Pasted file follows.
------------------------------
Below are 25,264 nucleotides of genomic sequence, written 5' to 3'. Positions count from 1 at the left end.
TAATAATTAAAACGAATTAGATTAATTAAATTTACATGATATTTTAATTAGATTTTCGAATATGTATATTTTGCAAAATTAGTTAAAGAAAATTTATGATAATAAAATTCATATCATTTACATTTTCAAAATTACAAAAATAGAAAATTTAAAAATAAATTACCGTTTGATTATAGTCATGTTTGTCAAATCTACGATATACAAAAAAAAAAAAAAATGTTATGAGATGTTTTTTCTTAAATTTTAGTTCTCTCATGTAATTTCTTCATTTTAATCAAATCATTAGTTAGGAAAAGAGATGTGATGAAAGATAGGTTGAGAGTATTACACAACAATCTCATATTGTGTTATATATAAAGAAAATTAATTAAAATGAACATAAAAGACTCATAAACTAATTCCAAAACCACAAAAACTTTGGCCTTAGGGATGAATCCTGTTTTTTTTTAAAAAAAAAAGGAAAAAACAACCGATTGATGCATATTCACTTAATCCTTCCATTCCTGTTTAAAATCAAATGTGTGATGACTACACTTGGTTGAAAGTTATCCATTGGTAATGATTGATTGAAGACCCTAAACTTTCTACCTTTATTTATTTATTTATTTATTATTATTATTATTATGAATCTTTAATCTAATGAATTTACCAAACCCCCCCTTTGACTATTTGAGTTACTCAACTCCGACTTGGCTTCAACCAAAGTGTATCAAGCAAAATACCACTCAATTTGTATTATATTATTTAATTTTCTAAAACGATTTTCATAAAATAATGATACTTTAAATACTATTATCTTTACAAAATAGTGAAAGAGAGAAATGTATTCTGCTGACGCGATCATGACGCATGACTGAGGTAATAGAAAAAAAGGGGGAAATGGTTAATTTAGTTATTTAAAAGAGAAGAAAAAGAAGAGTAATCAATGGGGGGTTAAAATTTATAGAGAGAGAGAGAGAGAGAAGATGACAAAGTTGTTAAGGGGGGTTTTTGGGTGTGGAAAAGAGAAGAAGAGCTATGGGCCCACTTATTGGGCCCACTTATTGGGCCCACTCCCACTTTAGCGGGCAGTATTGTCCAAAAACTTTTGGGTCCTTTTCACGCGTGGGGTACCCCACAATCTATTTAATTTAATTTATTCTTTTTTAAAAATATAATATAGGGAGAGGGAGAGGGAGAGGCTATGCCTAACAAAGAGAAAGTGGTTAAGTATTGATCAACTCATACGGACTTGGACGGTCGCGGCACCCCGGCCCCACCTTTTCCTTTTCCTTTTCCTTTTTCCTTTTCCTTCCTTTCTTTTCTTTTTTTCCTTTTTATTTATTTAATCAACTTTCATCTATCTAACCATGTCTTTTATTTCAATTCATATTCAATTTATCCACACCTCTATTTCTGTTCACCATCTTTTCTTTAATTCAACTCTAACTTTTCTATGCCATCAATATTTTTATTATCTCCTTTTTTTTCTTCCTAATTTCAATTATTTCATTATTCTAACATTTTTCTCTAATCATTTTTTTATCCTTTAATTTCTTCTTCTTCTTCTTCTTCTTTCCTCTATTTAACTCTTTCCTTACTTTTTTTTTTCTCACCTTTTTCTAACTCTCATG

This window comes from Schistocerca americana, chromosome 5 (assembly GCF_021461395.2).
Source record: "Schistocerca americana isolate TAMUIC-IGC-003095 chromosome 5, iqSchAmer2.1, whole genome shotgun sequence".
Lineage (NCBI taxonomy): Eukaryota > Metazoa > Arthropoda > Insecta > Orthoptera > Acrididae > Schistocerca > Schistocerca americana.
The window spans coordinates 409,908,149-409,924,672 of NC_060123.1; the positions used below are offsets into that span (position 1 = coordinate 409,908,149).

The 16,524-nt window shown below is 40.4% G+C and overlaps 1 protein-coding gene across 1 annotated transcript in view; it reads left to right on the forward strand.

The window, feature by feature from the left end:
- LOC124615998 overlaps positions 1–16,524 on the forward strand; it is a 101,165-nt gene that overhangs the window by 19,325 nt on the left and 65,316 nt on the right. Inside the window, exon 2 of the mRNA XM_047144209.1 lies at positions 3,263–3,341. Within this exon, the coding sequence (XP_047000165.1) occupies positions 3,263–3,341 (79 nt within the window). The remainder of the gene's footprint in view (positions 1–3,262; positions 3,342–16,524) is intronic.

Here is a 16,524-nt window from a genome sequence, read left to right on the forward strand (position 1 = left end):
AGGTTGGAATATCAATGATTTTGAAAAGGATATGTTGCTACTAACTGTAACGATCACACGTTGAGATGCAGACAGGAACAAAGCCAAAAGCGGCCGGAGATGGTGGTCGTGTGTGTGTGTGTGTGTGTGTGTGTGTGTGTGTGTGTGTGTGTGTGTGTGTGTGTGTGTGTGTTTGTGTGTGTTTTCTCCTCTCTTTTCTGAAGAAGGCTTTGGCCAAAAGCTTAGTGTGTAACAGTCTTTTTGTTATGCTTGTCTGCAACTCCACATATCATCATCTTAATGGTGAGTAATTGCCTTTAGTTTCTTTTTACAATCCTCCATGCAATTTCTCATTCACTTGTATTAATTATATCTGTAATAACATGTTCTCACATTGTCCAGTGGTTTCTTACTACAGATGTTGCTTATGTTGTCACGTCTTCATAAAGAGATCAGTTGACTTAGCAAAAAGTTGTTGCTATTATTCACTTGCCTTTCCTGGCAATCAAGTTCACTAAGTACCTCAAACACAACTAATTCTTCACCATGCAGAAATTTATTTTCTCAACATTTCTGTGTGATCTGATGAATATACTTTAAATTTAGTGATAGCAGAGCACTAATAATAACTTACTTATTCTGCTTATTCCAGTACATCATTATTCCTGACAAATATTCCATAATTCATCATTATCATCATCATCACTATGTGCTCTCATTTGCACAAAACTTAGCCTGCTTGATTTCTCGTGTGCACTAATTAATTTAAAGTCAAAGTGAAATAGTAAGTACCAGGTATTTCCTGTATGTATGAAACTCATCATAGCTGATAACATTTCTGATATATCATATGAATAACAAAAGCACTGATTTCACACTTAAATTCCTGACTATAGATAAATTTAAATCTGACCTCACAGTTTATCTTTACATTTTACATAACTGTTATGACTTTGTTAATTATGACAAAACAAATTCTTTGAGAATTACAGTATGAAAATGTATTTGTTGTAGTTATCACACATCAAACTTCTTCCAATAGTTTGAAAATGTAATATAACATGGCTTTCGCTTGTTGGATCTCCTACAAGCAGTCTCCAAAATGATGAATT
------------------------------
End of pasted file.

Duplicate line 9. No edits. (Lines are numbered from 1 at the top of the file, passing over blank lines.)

- LOC124615998 overlaps positions 1–16,524 on the forward strand; it is a 101,165-nt gene that overhangs the window by 19,325 nt on the left and 65,316 nt on the right. Inside the window, exon 2 of the mRNA XM_047144209.1 lies at positions 3,263–3,341. Within this exon, the coding sequence (XP_047000165.1) occupies positions 3,263–3,341 (79 nt within the window). The remainder of the gene's footprint in view (positions 1–3,262; positions 3,342–16,524) is intronic.